(#66) Operations decides to put an end to the romantic trysts that Nikita and Michael are arranging during missions, and approves Madeline's experiment to "adjust" Nikita so that she'll no longer care for Michael.
It's been a rough year for Michael; he has lost Elena and Adam -- and in this episode he loses Nikita. Operations and Madeline know that Michael and Nikita have been stealing time during missions, and they conspire to send the lovebirds on a mission for the sole purpose, it seems, of "adjusting" Nikita with a technique that robs her of emotions. They also go through the pretense of sending Walter into "retirement," which, is, rumor has it, not something to be looked forward to, as it consists of medical experiments and harvested body parts. Birkoff steps up and sacrifices Dennis Giles, Walter's replacement -- by sabotaging Munitions and making it look like it was Giles' fault -- in order to get Walter back into Section, only to discover that all the stories about retirement were, apparently, wrong. Walter is actually upset that he has been brought back into the fold! We also learn that Walter has been with Section for 35 years, and that Michael has trained"a thousand operatives" (which might be a bit of hyperbole, as that would break down to over one hundred a year since he has been with Section; as you may recall, we know, thanks to "I Remember Paris," that Michael has been with Section for nine years at this point.) The final scene doesn't just tug at the heartstrings -- it rips them apart, as Michael realizes that Nikita has been turned into an emotionless automaton. He vows that "they" -- meaning Operations and Madeline -- won't get away with it. And so the stage is set for Season Four, when Section and Red Cell go to war, George and Operations play a particularly deadly (and occasionally ludicrous) form of office politics, and Michael and Nikita have their hands full staying alive since Operations seems determined to send them on what amount to suicide missions.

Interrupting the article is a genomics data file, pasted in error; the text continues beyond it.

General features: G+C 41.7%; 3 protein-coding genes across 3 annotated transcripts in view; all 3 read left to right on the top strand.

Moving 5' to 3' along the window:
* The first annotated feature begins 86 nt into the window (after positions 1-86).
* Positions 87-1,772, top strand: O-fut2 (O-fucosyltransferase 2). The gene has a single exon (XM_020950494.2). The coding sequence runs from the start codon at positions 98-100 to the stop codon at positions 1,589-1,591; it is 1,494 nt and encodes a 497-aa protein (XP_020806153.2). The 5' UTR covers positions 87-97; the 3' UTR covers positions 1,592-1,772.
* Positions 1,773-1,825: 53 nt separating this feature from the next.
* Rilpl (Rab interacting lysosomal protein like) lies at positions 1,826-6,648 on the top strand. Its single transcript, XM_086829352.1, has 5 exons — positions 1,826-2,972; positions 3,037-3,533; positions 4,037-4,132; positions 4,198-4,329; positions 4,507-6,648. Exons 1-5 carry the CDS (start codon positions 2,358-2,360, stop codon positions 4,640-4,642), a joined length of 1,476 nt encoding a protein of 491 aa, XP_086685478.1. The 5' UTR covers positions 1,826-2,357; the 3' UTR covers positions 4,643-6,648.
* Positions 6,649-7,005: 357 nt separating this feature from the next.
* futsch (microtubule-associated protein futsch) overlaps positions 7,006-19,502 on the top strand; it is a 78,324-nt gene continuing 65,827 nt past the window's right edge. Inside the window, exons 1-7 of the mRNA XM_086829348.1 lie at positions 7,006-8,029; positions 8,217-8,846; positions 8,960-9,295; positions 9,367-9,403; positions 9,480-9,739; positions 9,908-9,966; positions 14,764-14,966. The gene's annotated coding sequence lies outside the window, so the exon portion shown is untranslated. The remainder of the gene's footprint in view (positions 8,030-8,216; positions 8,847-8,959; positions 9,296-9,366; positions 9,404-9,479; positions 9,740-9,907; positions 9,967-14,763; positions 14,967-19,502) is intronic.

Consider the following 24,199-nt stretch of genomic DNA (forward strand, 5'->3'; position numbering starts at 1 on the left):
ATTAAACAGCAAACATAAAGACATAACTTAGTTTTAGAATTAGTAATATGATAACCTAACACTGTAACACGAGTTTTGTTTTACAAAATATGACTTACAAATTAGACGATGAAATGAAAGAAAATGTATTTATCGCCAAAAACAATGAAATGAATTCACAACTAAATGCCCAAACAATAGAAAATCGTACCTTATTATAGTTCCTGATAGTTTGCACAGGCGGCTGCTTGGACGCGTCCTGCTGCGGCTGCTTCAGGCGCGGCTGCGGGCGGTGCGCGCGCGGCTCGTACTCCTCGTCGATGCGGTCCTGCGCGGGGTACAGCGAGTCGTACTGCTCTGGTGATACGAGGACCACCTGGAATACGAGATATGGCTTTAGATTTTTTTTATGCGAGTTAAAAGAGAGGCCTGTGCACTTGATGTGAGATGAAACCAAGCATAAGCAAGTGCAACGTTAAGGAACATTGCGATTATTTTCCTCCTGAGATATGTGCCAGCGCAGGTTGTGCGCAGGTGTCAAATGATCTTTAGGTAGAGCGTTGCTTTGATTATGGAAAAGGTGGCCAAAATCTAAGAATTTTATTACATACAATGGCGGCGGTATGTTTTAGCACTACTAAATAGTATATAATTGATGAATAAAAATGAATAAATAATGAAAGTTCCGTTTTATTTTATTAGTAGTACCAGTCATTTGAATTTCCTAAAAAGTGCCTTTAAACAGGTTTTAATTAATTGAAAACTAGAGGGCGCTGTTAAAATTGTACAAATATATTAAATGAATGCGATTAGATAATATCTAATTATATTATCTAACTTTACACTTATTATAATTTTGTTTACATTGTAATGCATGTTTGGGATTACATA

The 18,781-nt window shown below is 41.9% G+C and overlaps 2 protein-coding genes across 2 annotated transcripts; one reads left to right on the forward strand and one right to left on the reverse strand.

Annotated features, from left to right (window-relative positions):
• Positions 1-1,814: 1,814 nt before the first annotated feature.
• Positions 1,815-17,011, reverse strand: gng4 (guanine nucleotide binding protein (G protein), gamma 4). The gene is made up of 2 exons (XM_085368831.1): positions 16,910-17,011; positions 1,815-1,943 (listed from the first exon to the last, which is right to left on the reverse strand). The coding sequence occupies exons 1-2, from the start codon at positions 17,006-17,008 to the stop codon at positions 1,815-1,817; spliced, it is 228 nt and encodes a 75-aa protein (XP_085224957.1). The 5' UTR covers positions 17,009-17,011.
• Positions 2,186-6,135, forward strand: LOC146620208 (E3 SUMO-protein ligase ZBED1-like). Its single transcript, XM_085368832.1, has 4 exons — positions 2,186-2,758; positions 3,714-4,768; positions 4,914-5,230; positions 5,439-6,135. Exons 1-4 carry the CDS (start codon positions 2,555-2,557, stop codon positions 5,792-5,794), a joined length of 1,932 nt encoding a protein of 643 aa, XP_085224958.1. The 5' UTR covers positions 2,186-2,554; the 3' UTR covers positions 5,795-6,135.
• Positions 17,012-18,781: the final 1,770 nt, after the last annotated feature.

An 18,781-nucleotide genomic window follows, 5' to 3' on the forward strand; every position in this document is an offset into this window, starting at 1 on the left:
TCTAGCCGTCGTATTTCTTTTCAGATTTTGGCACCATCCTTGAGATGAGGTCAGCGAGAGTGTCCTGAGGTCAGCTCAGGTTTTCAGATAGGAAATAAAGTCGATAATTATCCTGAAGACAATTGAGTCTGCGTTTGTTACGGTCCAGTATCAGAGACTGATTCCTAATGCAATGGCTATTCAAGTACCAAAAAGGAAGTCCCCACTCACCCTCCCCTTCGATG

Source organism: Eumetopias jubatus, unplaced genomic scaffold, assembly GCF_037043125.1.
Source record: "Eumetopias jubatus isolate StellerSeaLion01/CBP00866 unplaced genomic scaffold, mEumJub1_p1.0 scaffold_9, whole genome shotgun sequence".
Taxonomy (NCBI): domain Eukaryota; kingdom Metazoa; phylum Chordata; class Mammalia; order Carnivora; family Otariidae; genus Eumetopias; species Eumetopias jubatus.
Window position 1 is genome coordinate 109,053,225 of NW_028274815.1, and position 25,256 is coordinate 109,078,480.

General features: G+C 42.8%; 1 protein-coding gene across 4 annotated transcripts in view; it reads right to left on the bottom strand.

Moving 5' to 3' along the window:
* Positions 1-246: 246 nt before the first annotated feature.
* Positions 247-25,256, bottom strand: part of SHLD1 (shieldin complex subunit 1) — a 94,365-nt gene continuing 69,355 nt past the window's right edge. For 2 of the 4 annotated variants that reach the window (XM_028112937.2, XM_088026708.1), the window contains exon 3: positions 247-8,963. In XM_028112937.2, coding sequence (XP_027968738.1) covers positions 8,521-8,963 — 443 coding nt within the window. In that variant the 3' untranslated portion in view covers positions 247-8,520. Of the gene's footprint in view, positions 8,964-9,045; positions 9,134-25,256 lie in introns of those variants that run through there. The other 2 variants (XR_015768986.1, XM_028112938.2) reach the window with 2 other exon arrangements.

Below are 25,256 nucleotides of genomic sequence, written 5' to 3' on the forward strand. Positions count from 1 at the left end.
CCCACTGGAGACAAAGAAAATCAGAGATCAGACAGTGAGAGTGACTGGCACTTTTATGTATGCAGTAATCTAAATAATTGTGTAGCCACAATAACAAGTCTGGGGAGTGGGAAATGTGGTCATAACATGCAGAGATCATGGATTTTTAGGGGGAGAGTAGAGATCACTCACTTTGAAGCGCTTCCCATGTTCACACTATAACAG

MADELINE: "You're going to be adjusted."
NIKITA: "You've done this before. It doesn't last."
M: "This procedure is quite different from anything you've previously experienced. It involves chemical stimuli combined with electro..."
N: "I'm a human being. I can't be erased, like a computer program."
M: "We'll see."
Written by Peter M. Lenkov
Directed by Ted HanlanOriginal airdate: August 29, 1999
November 15, 2001 (France); August 28, 2002 (UK)
Elias Zarou (Damon Arel)
Andrew Kraulis (Giles)
Steve Cumyn (Kellner)
"This Strange Effect," Hooverphonics
Czech title: "Vypujceni casu"
French title: "Et pendant le travail!"
German title: "Gezahlte Tag"
Italian title: "temp rubato"
Portuguese title: "No tempo pedido"
Spanish title: "En tiempo prestado"
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Dawn Connolly's commentary on this episode
Desire seems to be clouding Nikita and Michael's judgment, for as soon as they are away on a mission Walter is sent to Retirement and Nikita is "adjusted." Michael's intuition might be acute enough to spot the Section agent at Genefex, but he completely misreads Operations' tolerance levels.